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Sailors from the USS Bainbridge, docked in Brooklyn, enjoyed time-off in the East Village last evening during Fleet Week.
Jorge Ordonez, wine producer from Malaga, Spain, held a special NYC tasting recently for his superb desert wines, made from Muscat of Alexander grapes grown in the mountains near the Mediterranean sea, not far from the city of Malaga.
Describing the hand-harvesting process, using donkeys on mountainsides that can reach a 70 degree inclination, Mr. Ordonez said everything related to making his wines was “difficult.” Good sign. With five harvests beginning in August and running through October, the grapes come from 100 year-old vines and organic methods, offering a range of tasting and price options. On the higher end, Old Vines #3, 2011 (photo) has an intense fruit taste combined with notes of honey (515 g R.S.) and jasmine that can hang with the best sweet wines from Germany, France, Hungary and Italy.
The wine collection of William Koch, featuring 43,000+ bottles, many of the best wines of the last century — described by Serena Sutcliffe: “in oenological terms, it is a Bible” — was reduced by 20,000 bottles this past weekend, after a three day sell-off at Sotheby’s in New York.
The 2730 lots, including several DRC La Tache 1971, saw bidders willing to part with upwards of $34,000/bottle ($343,000 paid for 10 bottles Chateau Mouton-Rothchild, 1945), from a collection that had been riddled with bogus wines. Starting in 2005, Mr. Koch employed an army of experts (including FBI & CIA), spending $millions, to ferret out the fakes and bring those responsible to justice.
Only a scant 21 lots in the sale were wines from Spain. Perhaps Spanish wines were the ones he chose to keep. Good choice.
It’s easy to lose one’s balance — with much of the Latin American contemporary art up for auction this week in NYC. Those seeking artwork — more grounded in essential truths, might consider Mujer Meditando (bottom), by Mexican muralist Gilberto Ramirez (c.1963), available through Lotus Editions.
“…Grieve at the falling away of ‘the things’ which had once been the repository of the Spirit and are now being ousted by an empty ‘doing’ done in the image of nothing…” Erich Heller, The Artist’s Journey into the Interior (Random House, 1965)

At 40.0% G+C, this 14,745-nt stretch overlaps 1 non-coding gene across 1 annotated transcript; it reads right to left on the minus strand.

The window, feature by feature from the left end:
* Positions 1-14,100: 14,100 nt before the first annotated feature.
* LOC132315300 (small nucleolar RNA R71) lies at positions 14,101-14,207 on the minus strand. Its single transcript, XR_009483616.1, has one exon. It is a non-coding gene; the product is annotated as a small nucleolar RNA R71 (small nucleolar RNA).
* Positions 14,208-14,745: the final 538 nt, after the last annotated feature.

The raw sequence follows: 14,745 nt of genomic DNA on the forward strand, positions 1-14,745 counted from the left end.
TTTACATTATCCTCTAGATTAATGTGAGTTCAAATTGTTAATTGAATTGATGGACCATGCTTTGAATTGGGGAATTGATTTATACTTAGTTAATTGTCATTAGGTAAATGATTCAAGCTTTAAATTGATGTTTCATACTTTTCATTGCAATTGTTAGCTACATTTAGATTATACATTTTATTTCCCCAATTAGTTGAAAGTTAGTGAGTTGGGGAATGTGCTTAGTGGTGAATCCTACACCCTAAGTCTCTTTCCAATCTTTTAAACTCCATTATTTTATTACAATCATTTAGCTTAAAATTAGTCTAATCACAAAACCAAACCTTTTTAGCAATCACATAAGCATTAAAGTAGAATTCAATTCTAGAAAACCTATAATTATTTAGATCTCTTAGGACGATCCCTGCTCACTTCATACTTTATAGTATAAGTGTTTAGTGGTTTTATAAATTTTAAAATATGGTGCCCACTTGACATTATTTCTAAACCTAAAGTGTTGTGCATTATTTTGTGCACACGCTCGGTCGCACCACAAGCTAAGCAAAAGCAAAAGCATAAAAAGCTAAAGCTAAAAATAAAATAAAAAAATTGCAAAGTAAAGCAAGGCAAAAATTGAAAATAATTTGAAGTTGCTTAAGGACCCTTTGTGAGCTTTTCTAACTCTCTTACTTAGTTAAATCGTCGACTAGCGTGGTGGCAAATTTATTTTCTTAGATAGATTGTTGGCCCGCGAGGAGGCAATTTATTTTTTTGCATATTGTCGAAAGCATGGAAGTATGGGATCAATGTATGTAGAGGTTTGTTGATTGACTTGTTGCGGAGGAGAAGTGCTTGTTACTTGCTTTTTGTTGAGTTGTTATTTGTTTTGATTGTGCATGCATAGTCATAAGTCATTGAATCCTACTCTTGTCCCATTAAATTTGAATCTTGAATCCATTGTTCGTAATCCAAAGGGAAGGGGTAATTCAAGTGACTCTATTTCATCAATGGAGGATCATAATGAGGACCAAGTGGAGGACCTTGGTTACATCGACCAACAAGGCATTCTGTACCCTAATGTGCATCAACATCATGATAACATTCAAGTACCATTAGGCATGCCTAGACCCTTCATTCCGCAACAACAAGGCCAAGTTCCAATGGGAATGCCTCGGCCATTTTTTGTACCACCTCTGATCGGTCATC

It’s become fashionable, even for Democrats, to say “no” to Hillary. Where were these people when she was saying “yes” to destroying Iraq, Libya , and Syria?
Art sales, this week in NYC, continue to reflect a decline in the market for American art, with works by Georgia O’Keeffe being a notable exception. Lake George Reflections (c.1921-2) sold for $12.9 million yesterday at Christie’s.
Seventy-years ago, the Museum of Modern Art, under the direction of James Johnson Sweeney, gave Georgia O’Keeffe her first retrospective at that institution. The show was a major NY happening, with over 12,000 tickets printed for the May 14, 1946 opening. Several weeks into the show, one of the MoMA board members asked Sweeney about the possibility of buying an O’Keeffe painting from the show (White Canadian Barn, 1932). Sweeney said the price would be $2500, to which the (female) board member replied that she had thought it would be “several hundred dollars.” The present work was not in that retrospective.
Note: The painting was presented at Christie’s both vertically and horizontally.
The first stop for this NYU grad was Ferragamo on Fifth.
Ballet Hispanico, billed as the “new expression of American contemporary dance,” held their annual gala fundraiser at the Plaza Hotel, 5/16. Honorees included Richard E. Feldman, President of the SHS Foundation, and Linda Celeste Sims, Ballet Hispanico Alumna & Principle Dancer of Alvin Ailey American Dance Theater.
“Through the work of its professional company, school of dance, and community arts education programs, Ballet Hispanico celebrates the dynamic aesthetics of the Hispanic diaspora, building new avenues of cultural dialogue and sharing the joy of dance with all communities.”
Photographs: Stephen Wise